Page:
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Abstract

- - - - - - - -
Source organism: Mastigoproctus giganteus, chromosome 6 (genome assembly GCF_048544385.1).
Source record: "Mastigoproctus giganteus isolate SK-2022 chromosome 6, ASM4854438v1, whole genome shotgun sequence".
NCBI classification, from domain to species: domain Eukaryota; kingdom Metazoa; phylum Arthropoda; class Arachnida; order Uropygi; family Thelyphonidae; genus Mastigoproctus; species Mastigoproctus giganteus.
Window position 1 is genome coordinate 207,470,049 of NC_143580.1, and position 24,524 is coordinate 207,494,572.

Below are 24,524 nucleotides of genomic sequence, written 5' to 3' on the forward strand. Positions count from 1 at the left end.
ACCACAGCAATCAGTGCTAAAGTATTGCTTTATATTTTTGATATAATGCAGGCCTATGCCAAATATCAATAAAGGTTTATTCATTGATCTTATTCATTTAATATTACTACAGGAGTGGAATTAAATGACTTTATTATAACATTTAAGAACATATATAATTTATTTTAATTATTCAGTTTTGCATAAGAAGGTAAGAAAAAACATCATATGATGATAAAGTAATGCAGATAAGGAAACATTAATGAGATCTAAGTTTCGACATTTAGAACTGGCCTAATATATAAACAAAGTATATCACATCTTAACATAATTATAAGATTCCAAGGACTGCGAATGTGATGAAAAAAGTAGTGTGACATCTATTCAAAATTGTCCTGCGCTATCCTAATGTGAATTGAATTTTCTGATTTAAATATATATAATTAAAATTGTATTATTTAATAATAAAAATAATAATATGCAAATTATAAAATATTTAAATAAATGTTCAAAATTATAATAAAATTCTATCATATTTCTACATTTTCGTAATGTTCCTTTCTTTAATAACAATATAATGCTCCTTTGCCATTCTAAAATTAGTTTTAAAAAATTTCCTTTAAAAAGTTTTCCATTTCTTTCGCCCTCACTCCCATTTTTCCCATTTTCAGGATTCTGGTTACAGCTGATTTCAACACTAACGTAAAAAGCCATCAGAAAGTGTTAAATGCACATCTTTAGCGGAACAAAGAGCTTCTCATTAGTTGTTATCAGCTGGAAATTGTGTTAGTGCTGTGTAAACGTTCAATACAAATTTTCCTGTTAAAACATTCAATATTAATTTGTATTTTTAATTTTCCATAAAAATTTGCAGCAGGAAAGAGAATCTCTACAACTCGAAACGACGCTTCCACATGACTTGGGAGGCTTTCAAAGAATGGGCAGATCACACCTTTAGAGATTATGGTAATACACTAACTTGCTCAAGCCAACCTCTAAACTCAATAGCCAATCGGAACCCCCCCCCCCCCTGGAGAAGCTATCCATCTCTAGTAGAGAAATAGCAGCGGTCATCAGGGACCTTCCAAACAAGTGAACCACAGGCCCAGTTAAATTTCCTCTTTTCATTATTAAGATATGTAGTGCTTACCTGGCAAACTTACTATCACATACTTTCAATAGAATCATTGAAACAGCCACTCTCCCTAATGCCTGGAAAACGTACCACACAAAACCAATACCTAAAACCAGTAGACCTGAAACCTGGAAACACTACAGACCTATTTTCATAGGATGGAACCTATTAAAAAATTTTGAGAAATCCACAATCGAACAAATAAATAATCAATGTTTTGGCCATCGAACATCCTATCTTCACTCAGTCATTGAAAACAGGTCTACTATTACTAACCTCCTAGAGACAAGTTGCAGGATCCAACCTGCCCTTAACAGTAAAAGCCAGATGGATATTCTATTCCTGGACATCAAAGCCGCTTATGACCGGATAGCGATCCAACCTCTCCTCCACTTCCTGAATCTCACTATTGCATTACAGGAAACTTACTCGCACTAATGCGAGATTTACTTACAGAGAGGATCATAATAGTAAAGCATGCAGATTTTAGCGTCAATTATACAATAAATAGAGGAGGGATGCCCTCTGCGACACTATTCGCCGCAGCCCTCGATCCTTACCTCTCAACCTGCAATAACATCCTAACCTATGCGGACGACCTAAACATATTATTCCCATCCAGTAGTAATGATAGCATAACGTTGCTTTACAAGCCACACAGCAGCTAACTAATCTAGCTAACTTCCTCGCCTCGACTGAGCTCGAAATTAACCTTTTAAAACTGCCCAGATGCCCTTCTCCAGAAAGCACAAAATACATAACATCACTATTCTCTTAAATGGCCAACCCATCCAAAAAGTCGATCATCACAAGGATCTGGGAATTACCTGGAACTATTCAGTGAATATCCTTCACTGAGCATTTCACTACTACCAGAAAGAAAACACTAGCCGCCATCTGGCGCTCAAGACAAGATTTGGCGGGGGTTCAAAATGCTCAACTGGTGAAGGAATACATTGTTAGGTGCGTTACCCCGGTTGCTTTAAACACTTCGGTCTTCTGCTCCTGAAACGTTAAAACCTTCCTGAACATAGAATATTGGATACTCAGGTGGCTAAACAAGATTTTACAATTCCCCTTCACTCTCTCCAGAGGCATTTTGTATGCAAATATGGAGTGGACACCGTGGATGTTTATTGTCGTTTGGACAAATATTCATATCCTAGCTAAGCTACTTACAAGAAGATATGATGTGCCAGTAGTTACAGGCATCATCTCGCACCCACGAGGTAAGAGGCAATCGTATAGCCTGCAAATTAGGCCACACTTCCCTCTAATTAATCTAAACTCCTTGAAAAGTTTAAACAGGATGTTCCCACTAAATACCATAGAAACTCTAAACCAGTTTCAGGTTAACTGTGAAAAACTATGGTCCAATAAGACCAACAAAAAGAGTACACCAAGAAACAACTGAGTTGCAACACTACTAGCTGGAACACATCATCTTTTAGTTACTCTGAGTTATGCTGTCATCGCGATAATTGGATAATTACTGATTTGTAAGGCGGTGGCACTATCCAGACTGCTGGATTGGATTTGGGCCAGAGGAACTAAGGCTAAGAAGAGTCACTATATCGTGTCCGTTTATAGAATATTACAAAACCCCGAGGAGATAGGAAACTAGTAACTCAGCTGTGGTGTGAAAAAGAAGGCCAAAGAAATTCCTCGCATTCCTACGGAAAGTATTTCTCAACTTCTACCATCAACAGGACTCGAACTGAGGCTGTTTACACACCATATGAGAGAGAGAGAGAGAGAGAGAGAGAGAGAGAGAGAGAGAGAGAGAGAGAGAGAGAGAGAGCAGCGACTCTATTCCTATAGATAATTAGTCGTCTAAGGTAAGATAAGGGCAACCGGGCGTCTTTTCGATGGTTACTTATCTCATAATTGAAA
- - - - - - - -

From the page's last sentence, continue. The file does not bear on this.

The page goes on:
Type A behaviour related to school achievement was studied in 1640 randomly selected 12-, 15-, and 18-year-old subjects. Type A behaviour was both self-assessed by the subjects and evaluated by their mothers. Results indicated that school achievement was not related to the global score of Type A behaviour but correlated with three Type A dimensions, i.e. positively with Responsible Hard-driving and Leadership Competitiveness, and negatively with Aggressive Competitiveness. It has previously been shown that hard-driving correlates with a high level of somatic CHD risk factors, while leadership competition is a protective factor, i.e. it is associated with a low level of somatic CHD risk. So, school achievement differentiated adjusted and maladjusted Type A competitors, but not individuals with high and low somatic CHD risk. The results were manifest for boys and girls and for all age groups. Moreover, it was shown that the results were obtained independently of the methods used.